Time on the cross: the economics of American Negro slavery
First published in 1974, Fogel and Engerman's groundbreaking book reexamined the economic foundations of American slavery, marking "the start of a new period of slavery scholarship and some searching revisions of a national tradition" (C. Vann Woodward, New York Review of Books).In an Afterword added in 1989, the authors assess their findings in the light of recent scholarship and debate.
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Paradoxes of Forced Labor The Relative Efficiency of Slave Agriculture Since
1968 a group of cliometricians has been working on the measurement of the
relative efficiency of input utilization in the agricultural sectors of the North and
Economies of scale contributed only 6 percent to the efficiency of fairly small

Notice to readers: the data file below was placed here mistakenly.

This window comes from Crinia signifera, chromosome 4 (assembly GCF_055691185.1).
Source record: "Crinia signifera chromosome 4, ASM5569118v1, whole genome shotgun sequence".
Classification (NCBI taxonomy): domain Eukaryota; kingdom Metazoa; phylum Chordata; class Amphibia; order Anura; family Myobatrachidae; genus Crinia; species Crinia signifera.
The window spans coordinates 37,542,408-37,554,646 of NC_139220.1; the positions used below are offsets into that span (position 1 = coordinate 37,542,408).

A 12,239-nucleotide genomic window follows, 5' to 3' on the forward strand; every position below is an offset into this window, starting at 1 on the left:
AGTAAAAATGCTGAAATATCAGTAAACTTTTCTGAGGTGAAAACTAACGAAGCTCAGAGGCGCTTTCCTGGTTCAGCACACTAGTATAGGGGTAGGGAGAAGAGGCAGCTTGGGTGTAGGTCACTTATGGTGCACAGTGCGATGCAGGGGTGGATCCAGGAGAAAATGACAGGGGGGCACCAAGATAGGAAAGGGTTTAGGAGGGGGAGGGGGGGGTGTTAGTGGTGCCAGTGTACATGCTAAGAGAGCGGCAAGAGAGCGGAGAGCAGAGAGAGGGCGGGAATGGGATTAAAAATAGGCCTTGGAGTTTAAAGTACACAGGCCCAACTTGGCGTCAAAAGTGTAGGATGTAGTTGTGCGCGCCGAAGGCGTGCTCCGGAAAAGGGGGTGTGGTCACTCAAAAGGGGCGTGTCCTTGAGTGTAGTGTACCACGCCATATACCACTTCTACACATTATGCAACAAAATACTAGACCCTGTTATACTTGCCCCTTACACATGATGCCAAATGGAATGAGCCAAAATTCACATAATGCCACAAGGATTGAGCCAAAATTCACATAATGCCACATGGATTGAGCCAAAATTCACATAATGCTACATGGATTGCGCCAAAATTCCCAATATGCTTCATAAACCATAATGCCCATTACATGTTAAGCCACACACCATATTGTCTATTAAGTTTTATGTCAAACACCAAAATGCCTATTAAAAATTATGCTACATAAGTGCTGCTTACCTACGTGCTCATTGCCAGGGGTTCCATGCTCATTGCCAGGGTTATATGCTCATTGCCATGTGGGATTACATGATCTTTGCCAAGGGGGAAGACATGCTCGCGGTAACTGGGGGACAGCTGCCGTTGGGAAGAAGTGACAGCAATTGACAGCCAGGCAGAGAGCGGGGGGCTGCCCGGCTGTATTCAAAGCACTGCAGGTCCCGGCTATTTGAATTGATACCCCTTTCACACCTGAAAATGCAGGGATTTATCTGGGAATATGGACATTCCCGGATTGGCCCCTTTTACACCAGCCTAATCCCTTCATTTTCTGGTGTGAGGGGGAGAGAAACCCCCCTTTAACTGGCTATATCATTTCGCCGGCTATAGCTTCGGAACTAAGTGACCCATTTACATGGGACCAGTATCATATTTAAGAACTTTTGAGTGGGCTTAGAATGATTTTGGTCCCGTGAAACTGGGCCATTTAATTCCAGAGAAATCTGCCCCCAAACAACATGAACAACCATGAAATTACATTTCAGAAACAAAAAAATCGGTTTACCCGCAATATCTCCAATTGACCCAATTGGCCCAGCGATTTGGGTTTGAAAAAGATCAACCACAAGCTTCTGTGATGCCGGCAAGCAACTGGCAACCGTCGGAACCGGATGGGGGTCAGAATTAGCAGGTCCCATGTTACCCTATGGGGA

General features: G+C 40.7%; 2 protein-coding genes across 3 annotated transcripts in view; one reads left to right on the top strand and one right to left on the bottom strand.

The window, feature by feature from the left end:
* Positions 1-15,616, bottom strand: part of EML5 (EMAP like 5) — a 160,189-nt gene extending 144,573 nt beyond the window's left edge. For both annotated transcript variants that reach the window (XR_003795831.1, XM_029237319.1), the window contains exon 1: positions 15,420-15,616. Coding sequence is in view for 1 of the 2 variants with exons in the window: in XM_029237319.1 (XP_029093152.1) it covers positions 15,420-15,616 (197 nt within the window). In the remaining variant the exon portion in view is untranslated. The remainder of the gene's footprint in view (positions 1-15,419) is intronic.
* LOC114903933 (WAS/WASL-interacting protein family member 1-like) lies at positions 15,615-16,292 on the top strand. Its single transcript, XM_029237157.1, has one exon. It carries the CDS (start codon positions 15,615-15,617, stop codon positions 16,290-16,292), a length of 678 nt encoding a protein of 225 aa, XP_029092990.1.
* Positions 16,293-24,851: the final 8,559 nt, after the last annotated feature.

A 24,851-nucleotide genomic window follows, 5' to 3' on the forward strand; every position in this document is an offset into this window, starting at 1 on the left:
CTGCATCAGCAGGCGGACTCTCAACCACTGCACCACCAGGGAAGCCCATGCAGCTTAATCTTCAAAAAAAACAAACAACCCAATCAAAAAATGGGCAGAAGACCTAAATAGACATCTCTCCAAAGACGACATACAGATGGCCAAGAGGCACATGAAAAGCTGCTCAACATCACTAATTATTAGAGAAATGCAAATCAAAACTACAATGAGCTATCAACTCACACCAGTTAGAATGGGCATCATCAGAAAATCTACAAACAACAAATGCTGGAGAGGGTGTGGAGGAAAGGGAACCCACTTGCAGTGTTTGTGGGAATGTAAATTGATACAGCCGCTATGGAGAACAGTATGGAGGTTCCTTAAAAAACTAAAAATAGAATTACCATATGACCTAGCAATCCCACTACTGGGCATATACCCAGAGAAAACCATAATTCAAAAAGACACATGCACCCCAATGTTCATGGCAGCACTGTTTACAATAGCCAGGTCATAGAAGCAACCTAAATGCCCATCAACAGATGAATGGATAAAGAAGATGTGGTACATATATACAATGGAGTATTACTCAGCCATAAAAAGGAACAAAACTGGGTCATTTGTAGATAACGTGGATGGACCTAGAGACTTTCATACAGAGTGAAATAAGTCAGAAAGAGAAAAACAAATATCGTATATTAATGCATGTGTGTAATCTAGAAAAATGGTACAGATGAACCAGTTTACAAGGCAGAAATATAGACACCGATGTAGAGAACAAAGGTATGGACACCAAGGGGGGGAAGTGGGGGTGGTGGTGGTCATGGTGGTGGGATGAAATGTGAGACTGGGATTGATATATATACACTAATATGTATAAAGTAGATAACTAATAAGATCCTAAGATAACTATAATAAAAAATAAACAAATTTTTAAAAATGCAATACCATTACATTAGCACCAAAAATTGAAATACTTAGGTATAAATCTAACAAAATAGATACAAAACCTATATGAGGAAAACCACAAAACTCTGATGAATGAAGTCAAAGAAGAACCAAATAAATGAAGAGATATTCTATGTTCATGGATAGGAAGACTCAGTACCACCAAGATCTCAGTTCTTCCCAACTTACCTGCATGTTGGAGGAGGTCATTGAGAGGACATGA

plantations with from one to fifteen slaves. Scale led to a 15 percent gain in
efficiency for moderate-sized plantations with between sixteen and fifty slaves.
And the ...
On average, the plantations of the newer, or slave-buying, states were 29 percent
more efficient than those of the older, slave-selling states. The free farms of the
Old South virtually matched the efficiency of free northern farms. The slave ...
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Time on the Cross created a sensation when it was first published, and received largely favorable notice. It claimed to break new ground with its cliometric study of slavery. A notable dissenter from ... Leer reseña completa